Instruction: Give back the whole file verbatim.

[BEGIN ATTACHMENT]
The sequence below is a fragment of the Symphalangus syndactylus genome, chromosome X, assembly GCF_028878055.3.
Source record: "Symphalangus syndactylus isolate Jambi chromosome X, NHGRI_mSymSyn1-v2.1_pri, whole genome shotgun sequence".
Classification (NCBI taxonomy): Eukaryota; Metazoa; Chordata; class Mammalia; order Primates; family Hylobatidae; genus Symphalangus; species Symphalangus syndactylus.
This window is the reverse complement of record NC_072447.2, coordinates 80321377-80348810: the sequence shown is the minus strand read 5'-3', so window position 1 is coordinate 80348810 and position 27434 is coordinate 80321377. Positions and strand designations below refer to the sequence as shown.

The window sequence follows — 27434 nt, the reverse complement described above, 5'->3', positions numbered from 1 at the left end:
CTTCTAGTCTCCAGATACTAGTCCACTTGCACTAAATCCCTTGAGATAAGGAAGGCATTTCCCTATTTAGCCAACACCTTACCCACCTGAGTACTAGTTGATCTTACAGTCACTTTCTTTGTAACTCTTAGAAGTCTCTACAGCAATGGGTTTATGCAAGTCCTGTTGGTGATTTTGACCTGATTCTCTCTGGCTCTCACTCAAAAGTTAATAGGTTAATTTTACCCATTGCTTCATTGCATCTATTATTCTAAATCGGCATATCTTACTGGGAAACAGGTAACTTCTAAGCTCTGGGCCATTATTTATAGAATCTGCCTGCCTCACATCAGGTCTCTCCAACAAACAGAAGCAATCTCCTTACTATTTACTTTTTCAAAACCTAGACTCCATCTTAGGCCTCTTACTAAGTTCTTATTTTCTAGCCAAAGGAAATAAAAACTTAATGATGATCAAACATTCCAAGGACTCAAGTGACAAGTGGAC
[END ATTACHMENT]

The sequence below is a fragment of the Symphalangus syndactylus genome, chromosome X, assembly GCF_028878055.3.
Source record: "Symphalangus syndactylus isolate Jambi chromosome X, NHGRI_mSymSyn1-v2.1_pri, whole genome shotgun sequence".
Classification (NCBI taxonomy): Eukaryota; Metazoa; Chordata; class Mammalia; order Primates; family Hylobatidae; genus Symphalangus; species Symphalangus syndactylus.
This window is the reverse complement of record NC_072447.2, coordinates 80321377-80348810: the sequence shown is the minus strand read 5'-3', so window position 1 is coordinate 80348810 and position 27434 is coordinate 80321377. Positions and strand designations below refer to the sequence as shown.

The window sequence follows — 27434 nt, the reverse complement described above, 5'->3', positions numbered from 1 at the left end:
CTTCTAGTCTCCAGATACTAGTCCACTTGCACTAAATCCCTTGAGATAAGGAAGGCATTTCCCTATTTAGCCAACACCTTACCCACCTGAGTACTAGTTGATCTTACAGTCACTTTCTTTGTAACTCTTAGAAGTCTCTACAGCAATGGGTTTATGCAAGTCCTGTTGGTGATTTTGACCTGATTCTCTCTGGCTCTCACTCAAAAGTTAATAGGTTAATTTTACCCATTGCTTCATTGCATCTATTATTCTAAATCGGCATATCTTACTGGGAAACAGGTAACTTCTAAGCTCTGGGCCATTATTTATAGAATCTGCCTGCCTCACATCAGGTCTCTCCAACAAACAGAAGCAATCTCCTTACTATTTACTTTTTCAAAACCTAGACTCCATCTTAGGCCTCTTACTAAGTTCTTATTTTCTAGCCAAAGGAAATAAAAACTTAATGATGATCAAACATTCCAAGGACTCAAGTGACAAGTGGAC